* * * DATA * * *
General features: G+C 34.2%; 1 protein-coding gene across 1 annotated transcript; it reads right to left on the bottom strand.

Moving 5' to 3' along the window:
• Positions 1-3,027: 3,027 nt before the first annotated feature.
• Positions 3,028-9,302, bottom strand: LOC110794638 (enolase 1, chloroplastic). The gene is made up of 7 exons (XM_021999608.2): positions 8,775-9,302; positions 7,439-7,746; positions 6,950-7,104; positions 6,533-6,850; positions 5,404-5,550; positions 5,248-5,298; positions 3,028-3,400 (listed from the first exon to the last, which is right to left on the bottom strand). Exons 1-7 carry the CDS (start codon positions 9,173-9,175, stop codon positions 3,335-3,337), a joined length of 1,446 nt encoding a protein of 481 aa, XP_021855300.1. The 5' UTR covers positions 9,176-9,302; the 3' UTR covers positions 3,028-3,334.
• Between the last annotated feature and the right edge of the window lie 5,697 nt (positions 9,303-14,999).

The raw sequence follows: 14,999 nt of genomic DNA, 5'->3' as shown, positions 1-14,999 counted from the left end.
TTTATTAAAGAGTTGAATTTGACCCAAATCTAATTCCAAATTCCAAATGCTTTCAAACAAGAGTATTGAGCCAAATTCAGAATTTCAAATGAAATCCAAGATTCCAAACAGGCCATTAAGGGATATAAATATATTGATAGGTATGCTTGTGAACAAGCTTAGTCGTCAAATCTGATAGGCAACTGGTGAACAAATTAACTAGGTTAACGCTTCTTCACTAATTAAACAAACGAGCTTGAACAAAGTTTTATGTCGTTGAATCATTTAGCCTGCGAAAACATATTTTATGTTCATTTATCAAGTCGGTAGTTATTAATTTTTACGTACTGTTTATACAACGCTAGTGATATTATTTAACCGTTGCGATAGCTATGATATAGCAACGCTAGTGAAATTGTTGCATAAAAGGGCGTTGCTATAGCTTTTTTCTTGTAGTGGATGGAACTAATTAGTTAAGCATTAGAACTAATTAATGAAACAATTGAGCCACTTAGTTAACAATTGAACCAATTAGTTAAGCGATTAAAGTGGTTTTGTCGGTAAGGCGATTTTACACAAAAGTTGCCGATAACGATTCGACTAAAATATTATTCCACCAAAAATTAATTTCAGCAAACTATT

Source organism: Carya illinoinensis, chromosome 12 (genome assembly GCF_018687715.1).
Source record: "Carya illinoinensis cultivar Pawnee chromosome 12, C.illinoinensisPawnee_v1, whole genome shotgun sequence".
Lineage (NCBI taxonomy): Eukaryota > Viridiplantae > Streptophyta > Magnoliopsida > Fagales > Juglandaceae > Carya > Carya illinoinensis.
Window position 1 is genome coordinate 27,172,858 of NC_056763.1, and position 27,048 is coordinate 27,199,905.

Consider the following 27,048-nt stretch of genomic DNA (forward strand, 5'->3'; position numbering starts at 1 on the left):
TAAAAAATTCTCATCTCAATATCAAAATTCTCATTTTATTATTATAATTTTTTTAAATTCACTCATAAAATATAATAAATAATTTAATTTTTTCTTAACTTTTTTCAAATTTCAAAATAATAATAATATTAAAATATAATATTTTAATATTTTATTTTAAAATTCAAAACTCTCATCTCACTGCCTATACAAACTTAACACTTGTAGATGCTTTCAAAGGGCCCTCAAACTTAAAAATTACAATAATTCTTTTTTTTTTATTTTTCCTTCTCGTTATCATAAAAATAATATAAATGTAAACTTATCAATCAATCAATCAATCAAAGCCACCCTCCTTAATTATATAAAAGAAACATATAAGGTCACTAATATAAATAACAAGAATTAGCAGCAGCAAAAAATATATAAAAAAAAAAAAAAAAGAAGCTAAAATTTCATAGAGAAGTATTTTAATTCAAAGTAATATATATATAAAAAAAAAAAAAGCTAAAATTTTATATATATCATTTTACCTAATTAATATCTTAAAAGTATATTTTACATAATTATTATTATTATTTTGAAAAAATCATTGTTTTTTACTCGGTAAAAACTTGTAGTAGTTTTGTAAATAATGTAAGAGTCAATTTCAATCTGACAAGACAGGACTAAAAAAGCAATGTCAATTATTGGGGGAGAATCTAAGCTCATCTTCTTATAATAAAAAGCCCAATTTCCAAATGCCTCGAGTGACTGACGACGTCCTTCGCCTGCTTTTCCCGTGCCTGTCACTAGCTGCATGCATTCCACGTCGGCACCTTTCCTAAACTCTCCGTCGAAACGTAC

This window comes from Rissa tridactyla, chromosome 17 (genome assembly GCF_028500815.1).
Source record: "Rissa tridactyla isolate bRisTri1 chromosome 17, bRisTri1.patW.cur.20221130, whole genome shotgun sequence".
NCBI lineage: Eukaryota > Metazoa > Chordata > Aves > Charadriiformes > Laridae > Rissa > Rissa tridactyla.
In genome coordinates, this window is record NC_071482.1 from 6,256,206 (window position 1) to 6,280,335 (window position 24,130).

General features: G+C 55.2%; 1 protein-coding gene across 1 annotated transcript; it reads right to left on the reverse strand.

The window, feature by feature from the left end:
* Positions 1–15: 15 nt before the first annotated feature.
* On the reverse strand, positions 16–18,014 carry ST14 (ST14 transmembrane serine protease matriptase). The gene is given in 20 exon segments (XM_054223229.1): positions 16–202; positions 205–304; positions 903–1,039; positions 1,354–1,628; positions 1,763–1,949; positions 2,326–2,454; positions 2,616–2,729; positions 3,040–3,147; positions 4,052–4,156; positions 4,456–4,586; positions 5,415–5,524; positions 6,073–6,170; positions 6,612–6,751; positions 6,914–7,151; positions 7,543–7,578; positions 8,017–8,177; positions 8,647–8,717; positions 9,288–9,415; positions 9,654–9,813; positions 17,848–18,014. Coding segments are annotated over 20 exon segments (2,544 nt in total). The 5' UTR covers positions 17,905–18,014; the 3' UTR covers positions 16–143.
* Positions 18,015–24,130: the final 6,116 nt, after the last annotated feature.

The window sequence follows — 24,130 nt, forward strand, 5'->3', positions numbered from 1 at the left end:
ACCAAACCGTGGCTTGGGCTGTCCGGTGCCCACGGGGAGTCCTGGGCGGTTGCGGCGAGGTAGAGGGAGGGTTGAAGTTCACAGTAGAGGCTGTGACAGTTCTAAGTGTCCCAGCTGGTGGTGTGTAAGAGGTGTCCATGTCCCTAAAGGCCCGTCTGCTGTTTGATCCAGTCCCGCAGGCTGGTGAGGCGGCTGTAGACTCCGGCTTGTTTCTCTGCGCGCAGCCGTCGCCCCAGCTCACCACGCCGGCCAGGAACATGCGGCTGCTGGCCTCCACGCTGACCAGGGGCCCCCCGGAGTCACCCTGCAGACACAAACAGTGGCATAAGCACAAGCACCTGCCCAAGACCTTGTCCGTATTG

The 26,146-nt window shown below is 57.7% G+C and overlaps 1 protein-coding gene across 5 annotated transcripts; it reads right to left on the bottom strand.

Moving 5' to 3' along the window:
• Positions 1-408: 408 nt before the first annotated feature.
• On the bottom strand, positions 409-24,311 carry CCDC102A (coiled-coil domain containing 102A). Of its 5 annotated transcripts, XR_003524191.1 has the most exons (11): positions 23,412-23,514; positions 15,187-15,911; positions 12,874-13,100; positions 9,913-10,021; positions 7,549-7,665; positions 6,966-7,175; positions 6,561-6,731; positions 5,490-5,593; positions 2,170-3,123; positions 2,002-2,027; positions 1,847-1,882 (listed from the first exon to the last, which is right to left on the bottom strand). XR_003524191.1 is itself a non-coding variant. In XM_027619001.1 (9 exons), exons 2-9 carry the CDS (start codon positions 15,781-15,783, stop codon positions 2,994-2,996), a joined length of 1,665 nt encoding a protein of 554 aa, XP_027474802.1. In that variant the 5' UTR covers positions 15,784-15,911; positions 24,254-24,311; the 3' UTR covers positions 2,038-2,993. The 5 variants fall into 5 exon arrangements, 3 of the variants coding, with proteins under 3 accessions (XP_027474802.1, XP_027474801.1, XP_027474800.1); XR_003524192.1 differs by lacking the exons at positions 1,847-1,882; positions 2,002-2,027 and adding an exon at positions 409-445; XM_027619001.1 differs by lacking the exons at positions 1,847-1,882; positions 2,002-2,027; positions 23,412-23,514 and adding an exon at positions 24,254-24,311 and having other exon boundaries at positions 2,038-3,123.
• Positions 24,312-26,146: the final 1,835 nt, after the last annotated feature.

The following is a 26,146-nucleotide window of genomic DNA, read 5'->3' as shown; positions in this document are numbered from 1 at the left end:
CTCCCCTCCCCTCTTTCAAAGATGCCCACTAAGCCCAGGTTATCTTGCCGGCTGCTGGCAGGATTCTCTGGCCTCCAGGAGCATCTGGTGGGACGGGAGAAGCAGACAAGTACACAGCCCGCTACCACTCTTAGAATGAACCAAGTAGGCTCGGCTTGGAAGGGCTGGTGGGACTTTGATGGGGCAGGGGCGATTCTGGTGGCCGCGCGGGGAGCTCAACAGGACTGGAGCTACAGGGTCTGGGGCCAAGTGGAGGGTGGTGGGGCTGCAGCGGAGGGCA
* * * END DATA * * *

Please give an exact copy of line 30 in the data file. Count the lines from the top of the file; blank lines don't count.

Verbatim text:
The following is a 26,146-nucleotide window of genomic DNA, read 5'->3' as shown; positions in this document are numbered from 1 at the left end: